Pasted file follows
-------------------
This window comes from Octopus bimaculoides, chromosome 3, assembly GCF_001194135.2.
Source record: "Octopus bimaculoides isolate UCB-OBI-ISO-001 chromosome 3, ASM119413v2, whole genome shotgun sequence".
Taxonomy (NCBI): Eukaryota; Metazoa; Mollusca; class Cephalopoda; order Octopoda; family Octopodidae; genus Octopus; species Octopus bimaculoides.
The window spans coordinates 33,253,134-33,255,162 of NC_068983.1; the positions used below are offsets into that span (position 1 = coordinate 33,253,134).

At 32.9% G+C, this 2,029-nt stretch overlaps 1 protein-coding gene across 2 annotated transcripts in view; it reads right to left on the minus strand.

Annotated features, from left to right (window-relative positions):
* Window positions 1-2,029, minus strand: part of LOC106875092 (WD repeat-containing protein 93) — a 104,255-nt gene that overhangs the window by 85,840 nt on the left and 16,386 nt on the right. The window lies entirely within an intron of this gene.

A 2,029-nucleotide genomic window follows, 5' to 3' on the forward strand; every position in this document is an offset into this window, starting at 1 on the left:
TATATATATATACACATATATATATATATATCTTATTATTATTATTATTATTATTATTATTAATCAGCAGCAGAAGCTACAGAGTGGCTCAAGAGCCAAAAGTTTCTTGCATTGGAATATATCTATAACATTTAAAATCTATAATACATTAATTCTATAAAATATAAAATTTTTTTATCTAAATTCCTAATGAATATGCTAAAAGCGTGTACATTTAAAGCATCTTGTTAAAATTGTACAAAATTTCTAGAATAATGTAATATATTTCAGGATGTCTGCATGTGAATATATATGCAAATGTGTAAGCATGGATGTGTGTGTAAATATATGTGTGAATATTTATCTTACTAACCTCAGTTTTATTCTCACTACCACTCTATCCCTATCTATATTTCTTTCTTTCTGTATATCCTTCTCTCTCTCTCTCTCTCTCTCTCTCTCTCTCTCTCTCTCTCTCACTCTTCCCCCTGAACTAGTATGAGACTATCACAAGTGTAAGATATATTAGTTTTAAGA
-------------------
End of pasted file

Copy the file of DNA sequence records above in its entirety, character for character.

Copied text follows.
This window comes from Octopus bimaculoides, chromosome 3, assembly GCF_001194135.2.
Source record: "Octopus bimaculoides isolate UCB-OBI-ISO-001 chromosome 3, ASM119413v2, whole genome shotgun sequence".
Taxonomy (NCBI): Eukaryota; Metazoa; Mollusca; class Cephalopoda; order Octopoda; family Octopodidae; genus Octopus; species Octopus bimaculoides.
The window spans coordinates 33,253,134-33,255,162 of NC_068983.1; the positions used below are offsets into that span (position 1 = coordinate 33,253,134).

At 32.9% G+C, this 2,029-nt stretch overlaps 1 protein-coding gene across 2 annotated transcripts in view; it reads right to left on the minus strand.

Annotated features, from left to right (window-relative positions):
* Window positions 1-2,029, minus strand: part of LOC106875092 (WD repeat-containing protein 93) — a 104,255-nt gene that overhangs the window by 85,840 nt on the left and 16,386 nt on the right. The window lies entirely within an intron of this gene.

A 2,029-nucleotide genomic window follows, 5' to 3' on the forward strand; every position in this document is an offset into this window, starting at 1 on the left:
TATATATATATACACATATATATATATATATCTTATTATTATTATTATTATTATTATTATTAATCAGCAGCAGAAGCTACAGAGTGGCTCAAGAGCCAAAAGTTTCTTGCATTGGAATATATCTATAACATTTAAAATCTATAATACATTAATTCTATAAAATATAAAATTTTTTTATCTAAATTCCTAATGAATATGCTAAAAGCGTGTACATTTAAAGCATCTTGTTAAAATTGTACAAAATTTCTAGAATAATGTAATATATTTCAGGATGTCTGCATGTGAATATATATGCAAATGTGTAAGCATGGATGTGTGTGTAAATATATGTGTGAATATTTATCTTACTAACCTCAGTTTTATTCTCACTACCACTCTATCCCTATCTATATTTCTTTCTTTCTGTATATCCTTCTCTCTCTCTCTCTCTCTCTCTCTCTCTCTCTCTCTCTCTCTCACTCTTCCCCCTGAACTAGTATGAGACTATCACAAGTGTAAGATATATTAGTTTTAAGA